Getting Through It
A few things kept McMaster going through the worst of the pandemic. Her boyfriend and family were a source of support, and public recognition of healthcare workers buoyed her. Restaurants sent free lunches; the hospital rewarded frontline nurses with overtime and bonus pay. “You had to do it, so you do it,” she says. “There’s a camaraderie in doing it together. You learn to trust your team members. Everyone got closer.”
Of course, McMaster was not only working long hours—she was also earning her DNP. She credits faculty member Amy Herrington, DNP, RN, CEN, with helping her cope. “She checked up on me at least once a week,” McMaster says. There was also the COVID Power Hour, a support group for USAHS nursing students that Dr. Herrington co-founded. “You share what you’re going through,” says McMaster. “It’s a source of education and information.” From the relationships made in this group, nurses in California sent PPE to nurses in areas that were harder-hit earlier in the pandemic. A psychiatric nurse practitioner called “Dr. Jenn” provided emotional support, advice, and techniques for meditation and self-care.
Thomas also praises this initiative. “The COVID Power Hour was instrumental for me in maintaining my sanity. Just being able to get on there and hear how my peers in other states were doing, what things they were trying, and what successes or failures they were experiencing was immensely helpful.”
Shifting Hospital Personnel
In August 2020, McMaster transitioned to a new role as nurse manager. As of May 2021, she is a director at the hospital. “To become a nurse executive was a reason I went back to school,” she said. “Earning my DNP made me a strong candidate for this position.” Although McMaster had previous experience in management, she found it challenging to assume this role in the middle of COVID, as the pandemic had significantly impacted hospital finances. Elective surgeries had shut down—a main source of revenue—and with other patients staying away out of fear of infection, staffing had to be shifted. McMaster was part of some of these difficult staffing decisions. “It’s hard for people to handle change when they’re already so stressed,” she says.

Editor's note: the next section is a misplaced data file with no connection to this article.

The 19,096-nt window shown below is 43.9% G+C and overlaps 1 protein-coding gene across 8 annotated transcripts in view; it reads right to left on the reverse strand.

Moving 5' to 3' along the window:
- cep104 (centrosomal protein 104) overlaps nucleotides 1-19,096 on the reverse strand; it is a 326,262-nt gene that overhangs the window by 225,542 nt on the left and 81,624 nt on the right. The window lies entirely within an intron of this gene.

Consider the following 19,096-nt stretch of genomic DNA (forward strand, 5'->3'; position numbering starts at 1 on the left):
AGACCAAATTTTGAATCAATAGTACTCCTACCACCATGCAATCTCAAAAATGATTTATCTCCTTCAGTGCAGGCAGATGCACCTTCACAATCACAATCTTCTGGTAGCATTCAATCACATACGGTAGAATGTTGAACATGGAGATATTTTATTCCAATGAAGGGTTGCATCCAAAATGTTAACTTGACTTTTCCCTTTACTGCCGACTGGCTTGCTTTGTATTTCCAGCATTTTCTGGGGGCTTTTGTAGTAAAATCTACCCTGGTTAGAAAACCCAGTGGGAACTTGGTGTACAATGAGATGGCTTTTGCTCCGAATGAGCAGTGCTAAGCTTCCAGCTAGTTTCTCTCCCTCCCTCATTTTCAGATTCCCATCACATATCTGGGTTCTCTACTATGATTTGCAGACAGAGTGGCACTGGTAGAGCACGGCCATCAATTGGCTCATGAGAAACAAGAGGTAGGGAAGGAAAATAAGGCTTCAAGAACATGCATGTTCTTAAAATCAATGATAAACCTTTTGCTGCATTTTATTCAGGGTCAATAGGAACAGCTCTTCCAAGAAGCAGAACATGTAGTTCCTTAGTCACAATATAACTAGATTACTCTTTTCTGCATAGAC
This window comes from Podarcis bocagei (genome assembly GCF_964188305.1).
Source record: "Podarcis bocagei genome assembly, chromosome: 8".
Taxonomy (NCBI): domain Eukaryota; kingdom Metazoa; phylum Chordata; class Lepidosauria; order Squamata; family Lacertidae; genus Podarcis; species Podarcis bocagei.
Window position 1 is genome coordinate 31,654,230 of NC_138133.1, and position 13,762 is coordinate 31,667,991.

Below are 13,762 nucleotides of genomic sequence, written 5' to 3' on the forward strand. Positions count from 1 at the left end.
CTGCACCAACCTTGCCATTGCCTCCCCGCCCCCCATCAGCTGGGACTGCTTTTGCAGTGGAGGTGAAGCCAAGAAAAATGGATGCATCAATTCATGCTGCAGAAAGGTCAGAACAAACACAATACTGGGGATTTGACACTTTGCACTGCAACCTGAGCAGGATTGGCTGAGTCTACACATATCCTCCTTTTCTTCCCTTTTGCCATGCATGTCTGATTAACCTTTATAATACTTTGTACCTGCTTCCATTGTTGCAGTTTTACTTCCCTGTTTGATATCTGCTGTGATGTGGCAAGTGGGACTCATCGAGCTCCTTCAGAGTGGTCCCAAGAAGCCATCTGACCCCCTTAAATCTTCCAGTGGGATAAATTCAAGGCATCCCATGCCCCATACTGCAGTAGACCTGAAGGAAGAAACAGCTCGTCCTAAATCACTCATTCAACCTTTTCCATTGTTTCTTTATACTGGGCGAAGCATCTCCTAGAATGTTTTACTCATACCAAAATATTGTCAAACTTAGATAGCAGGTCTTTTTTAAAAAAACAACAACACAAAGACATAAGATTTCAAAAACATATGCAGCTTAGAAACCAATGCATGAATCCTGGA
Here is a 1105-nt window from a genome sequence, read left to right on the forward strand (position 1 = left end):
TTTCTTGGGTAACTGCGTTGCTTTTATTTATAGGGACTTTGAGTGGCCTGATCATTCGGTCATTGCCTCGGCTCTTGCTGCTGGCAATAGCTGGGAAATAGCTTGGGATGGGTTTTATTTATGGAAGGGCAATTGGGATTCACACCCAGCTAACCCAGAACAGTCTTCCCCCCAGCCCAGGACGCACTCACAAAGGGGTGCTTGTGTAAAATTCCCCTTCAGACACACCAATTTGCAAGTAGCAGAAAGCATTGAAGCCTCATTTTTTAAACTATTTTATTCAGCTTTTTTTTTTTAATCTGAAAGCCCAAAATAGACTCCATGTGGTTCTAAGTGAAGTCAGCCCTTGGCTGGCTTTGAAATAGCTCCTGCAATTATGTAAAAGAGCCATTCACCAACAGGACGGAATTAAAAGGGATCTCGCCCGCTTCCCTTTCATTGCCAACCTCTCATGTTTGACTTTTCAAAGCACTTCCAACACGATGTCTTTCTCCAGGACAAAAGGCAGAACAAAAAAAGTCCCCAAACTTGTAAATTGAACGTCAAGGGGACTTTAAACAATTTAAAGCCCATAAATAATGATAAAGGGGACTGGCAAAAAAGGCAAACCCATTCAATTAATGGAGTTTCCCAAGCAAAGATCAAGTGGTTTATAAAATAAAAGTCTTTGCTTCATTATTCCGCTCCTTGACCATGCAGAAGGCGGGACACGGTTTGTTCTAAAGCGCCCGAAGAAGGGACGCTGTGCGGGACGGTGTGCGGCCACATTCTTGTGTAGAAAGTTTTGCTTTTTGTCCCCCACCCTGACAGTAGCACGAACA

Thomas reports similar situations at the two hospitals where she works. One hospital mandated overtime and reallocated staff to cover COVID units. “Detailed staff may have worked in say, an outpatient clinic and then found themselves in med-surg floor nursing roles,” she says. “Nurse anesthetists found themselves back at the ICU bedside, even if they had not been direct care nurses in decades.” Her other hospital hired traveling and agency nurses to fill the gaps. “They offered a huge COVID differential, essentially doubling everyone’s hourly salary—but eventually, even that couldn’t entice people to work extra shifts because we were just so tired.”
The Light at the End of the Tunnel
Now, more than one year since the pandemic began, McMaster’s hospital is “completely on top of it.” Not only have staff figured out COVID treatment protocols that are saving lives—they have also created positive new social services initiatives, including a food bank, mobile healthcare for the homebound, and a bridge psychiatric clinic to address the increase in behavioral health issues during the pandemic. They have expanded the use of telemedicine and are making follow-up phone calls to check on our COVID patients. “A lot of good things have come from this.”
McMaster has words of advice for other nurses who are earning their graduate degree. “You don’t know how far you can push yourself until you do it. If you can go through the program while working during a pandemic, and do well—what else can you accomplish in life? If I hadn’t done this, I wouldn’t know what I was capable of.”
The University of St. Augustine for Health Sciences (USAHS) offers a Master of Science in Nursing (MSN) program, a Doctor of Nursing Practice (DNP) program, and Post-Graduate Nursing Certificates designed for working nurses. Our nursing degrees are offered online, with optional on-campus immersions* (currently postponed due to COVID-19). Role specialties include Family Nurse Practitioner (FNP), Nurse Educator,** and Nurse Executive. The MSN has several options to accelerate your time to degree completion, allowing you to complete coursework when you want and earn your advanced nursing degree while keeping your work and life in balance.
*The FNP role specialty includes two required hands-on clinical intensives as part of the curriculum.
**The Nurse Educator role specialty is not available for the DNP program.